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Shadow short rate and monetary policy in the Euro area


Empirical modelling of the monetary policy effects using conventional linear econometric models is put to a great test when interest rates approach the zero-lower bound. A possible remedy recently proposed in the literature is to introduce a shadow short rate (SSR) obtained from the yield curve model as an alternative monetary policy measure. This paper examines the usefulness of shadow rates as a policy stance measure for the Euro area. Moreover, the SSR can be used to study the country-specific monetary policy stance. We incorporate the shadow short rate in a standard vector autoregressive analysis to study the effects of monetary policy shocks both at the level of the Euro area and for two periphery EA countries, Italy and Spain, that endured significant financial stress during the crisis. Our analysis shows that monetary policy shocks identified form the SSR produce similar macro responses as shocks identified from the standard policy rate. The Euro area shocks can directly translate to a corresponding change in the country-specific financing conditions in the periphery, whereas the reverse effect is limited. The historical decomposition of the stochastic component of the SSR series shows that the unconventional policy measures were effective in stabilising the sovereign crisis in 2011, however, their relatively limited quantity provided only a weak stimulus to the economy.

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  1. We are grateful to Leo Krippner for providing us the estimates.

  2. Other periphery countries are not included in the analysis due to data limitations.

  3. The data are seasonally adjusted. The Euro area data refers to EA12 aggregate.

  4. In principal, a similar analysis could be conducted also for core Euro area countries. Note, however, that this would be possible only to the extent the EA SSR and country-specific SSR exhibited were stochastically independent. As evident from Fig. 1 the EA SSR and Germany’s or France’s SSR co-move very closely and thus cannot be treated as fully independent. In fact, we verified that estimated VARs for Germany and France incorporating both the EA SSR and the country-specific SSR resulted in a singular covariance matrix of VAR innovations. In such a case, independent shocks to the EA SSR (common monetary policy shocks) and country-specific SSR cannot be identified. From the point of view of our modeling framework the policy stance of the EA core is most directly determined by the ECB and reflected in the EA SSR.

  5. We checked for robustness of our results by considering sign-restrictions as an alternative identification approach. The impulse response analysis remains qualitatively largely unaltered, which confirms the sensibility of our benchmark identification approach. Results are available upon request.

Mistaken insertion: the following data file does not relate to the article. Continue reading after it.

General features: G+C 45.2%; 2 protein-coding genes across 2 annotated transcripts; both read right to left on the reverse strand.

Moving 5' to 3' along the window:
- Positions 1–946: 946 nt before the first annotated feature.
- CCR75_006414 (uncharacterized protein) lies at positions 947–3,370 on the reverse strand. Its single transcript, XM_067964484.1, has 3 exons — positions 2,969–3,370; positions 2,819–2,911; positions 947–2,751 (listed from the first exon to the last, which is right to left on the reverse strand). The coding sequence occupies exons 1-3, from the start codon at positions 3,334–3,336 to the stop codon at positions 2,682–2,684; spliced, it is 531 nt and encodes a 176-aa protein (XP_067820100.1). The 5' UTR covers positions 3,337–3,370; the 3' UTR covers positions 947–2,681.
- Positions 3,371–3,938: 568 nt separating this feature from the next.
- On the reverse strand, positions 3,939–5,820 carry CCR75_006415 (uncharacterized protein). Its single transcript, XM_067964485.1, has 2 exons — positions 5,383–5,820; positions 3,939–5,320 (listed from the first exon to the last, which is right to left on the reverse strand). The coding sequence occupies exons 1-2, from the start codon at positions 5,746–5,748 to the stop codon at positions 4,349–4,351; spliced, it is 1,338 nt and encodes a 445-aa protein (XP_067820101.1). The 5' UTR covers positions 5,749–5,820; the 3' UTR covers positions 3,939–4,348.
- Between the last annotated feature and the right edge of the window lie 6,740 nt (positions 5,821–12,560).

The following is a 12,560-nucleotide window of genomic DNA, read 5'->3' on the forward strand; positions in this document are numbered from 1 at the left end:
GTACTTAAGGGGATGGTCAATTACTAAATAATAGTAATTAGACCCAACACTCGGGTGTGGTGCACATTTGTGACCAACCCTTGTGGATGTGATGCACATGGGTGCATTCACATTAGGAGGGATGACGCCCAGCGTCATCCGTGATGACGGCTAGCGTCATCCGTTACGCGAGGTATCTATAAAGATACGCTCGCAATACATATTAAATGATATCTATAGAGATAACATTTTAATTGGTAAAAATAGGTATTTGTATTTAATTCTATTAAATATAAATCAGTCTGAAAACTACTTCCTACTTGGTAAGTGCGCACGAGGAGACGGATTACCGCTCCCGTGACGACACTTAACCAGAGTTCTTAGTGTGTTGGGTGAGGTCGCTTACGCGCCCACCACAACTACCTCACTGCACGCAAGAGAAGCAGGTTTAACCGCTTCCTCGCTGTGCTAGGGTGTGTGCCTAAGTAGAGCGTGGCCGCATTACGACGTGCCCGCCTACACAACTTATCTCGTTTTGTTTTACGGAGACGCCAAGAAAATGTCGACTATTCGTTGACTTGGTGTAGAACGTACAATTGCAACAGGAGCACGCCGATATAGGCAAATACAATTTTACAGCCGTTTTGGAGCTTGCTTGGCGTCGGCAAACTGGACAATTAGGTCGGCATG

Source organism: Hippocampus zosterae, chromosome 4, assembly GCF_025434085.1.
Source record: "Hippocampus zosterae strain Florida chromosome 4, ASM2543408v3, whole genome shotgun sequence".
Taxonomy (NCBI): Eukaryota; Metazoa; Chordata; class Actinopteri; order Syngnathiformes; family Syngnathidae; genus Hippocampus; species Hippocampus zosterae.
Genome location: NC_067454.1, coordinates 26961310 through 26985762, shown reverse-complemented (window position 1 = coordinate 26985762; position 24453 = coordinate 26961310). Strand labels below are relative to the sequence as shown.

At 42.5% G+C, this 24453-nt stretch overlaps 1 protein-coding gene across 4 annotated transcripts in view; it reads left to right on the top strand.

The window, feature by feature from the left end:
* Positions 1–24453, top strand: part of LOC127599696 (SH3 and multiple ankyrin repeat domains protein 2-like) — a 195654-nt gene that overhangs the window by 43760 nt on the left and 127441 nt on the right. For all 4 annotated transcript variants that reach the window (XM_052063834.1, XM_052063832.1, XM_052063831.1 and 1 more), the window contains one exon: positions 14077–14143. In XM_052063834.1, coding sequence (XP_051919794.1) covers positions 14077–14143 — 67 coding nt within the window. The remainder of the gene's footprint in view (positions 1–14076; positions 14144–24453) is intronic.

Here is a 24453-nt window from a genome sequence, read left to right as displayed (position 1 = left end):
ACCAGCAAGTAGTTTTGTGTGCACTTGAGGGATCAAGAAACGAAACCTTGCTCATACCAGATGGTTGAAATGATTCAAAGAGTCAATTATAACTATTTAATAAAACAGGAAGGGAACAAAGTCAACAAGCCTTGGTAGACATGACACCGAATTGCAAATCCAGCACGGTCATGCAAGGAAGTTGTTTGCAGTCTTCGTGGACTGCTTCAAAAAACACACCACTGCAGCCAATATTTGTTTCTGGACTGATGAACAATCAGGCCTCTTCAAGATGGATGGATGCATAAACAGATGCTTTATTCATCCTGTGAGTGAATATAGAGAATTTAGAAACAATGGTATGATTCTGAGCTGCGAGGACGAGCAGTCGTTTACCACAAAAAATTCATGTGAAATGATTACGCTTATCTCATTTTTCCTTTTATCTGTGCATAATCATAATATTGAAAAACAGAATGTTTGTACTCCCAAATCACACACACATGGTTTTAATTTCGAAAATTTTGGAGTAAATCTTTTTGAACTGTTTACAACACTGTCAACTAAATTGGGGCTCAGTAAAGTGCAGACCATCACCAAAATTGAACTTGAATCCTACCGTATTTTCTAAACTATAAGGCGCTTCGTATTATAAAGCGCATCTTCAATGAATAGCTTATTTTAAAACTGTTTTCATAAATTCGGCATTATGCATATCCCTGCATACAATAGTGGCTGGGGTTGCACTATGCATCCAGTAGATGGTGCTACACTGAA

6. The results for the Euro area historical decomposition are from the Euro area VAR we used to produce the impulse response analysis in Fig. 2.


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We would like to thank Leo Krippner for providing the shadow short rate estimates, and the participants of the NoEG meeting 2015 for providing valuable comments.

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Correspondence to Milan Damjanović.

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The views expressed in this paper are solely the responsibility of the authors and should not be interpreted as reflecting the views of the Bank of Slovenia.


Appendix 1: VAR results and residual analysis

The VAR order was selected based on the most frequently suggested lag order by the 4 different information criteria starting from a maximum lag length of 10 quarters and corrected the lag length if necessary in case the model exhibited residual autocorrelation. If necessary we added dummy variables to address potential outliers in distributions of residuals. Based on repeated residual analysis, a model offering a better statistical specification was selected for the purpose of impulse response analysis. Final model contained 2 lags for Italy, whereas lag orders 3 and 4 were used for the Euro area and Spain respectively (Table 1).

Table 1 Specification tests of estimated VAR models

Appendix 2: Impulse responses to Euro area and country-specific shadow rate shocks

See Figs. 6, 7 and 8.

Fig. 6
figure 6

Impulse responses of output and prices to a monetary policy shock in Italy and Spain. a Italy. b Spain

Fig. 7
figure 7

Impulse responses to Euro area and country-specific shadow rate shocks—Italy. a Euro area SSR shock. b Italian SSR shock

Fig. 8
figure 8

Impulse responses to Euro area and country-specific shadow rate shocks—Spain. a Euro area SSR shock. b Spanish SSR shock

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Damjanović, M., Masten, I. Shadow short rate and monetary policy in the Euro area. Empirica 43, 279–298 (2016).

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  • Zero lower bound
  • Shadow short rate
  • Term structure
  • European central bank
  • VAR analysis
  • Historical decomposition

JEL Classification

  • E51
  • E32
  • E43
  • E44
  • E52
  • E58